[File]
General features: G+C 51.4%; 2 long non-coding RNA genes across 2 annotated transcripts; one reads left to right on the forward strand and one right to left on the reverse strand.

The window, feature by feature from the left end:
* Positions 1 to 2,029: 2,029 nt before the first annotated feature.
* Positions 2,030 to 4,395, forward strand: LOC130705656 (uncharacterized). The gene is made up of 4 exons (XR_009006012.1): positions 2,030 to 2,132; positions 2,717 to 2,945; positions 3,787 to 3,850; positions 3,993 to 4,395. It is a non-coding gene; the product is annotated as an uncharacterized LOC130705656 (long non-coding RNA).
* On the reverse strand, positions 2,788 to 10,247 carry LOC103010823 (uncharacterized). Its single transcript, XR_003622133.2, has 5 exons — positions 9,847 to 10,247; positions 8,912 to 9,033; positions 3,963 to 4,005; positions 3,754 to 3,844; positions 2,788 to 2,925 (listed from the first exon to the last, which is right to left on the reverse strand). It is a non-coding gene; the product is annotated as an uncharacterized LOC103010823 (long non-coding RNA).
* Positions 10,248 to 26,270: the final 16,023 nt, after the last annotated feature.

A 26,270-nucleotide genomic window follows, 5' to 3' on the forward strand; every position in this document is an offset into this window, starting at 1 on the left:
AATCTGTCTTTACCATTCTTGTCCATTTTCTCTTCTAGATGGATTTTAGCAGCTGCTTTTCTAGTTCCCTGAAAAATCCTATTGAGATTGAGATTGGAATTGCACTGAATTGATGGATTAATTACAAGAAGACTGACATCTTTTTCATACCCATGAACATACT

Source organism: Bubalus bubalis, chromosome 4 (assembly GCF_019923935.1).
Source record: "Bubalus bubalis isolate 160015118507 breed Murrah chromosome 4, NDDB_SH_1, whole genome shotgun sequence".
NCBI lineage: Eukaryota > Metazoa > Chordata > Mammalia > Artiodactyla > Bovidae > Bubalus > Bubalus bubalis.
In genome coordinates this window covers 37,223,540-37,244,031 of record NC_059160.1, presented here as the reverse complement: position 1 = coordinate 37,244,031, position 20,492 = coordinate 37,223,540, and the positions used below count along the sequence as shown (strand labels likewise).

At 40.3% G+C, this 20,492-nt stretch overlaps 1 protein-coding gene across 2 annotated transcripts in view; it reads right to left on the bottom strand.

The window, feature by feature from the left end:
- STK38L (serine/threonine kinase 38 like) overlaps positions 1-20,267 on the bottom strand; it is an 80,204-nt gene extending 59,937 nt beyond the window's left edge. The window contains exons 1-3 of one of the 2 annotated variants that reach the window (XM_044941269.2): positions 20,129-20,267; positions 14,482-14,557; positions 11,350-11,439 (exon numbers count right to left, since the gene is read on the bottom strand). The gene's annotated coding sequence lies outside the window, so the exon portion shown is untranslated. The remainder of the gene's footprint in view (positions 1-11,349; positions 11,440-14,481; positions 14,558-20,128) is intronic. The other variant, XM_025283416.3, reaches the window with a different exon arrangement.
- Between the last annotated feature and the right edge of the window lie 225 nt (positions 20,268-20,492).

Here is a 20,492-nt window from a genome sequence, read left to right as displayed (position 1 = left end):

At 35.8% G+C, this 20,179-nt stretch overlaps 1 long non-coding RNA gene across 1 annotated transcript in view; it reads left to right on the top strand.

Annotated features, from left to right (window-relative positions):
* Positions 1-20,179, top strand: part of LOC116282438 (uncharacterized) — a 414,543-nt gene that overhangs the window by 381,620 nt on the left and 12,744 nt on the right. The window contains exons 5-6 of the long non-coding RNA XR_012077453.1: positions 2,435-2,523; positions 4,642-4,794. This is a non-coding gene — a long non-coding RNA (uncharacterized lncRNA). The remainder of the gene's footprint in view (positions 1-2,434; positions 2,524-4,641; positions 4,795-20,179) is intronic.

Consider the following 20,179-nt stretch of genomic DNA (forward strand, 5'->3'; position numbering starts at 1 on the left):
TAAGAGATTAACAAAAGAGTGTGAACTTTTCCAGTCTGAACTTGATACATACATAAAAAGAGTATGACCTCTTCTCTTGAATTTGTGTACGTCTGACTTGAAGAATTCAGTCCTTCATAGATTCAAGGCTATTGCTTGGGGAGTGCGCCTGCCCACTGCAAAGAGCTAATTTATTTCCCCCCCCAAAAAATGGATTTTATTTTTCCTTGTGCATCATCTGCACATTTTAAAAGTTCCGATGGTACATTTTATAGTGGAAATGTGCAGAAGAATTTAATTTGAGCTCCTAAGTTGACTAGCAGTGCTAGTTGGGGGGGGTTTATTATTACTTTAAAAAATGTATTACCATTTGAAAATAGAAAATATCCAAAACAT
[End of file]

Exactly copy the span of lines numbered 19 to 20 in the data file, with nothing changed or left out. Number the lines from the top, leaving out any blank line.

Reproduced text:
Annotated features, from left to right (window-relative positions):
* Positions 1-20,179, top strand: part of LOC116282438 (uncharacterized) — a 414,543-nt gene that overhangs the window by 381,620 nt on the left and 12,744 nt on the right. The window contains exons 5-6 of the long non-coding RNA XR_012077453.1: positions 2,435-2,523; positions 4,642-4,794. This is a non-coding gene — a long non-coding RNA (uncharacterized lncRNA). The remainder of the gene's footprint in view (positions 1-2,434; positions 2,524-4,641; positions 4,795-20,179) is intronic.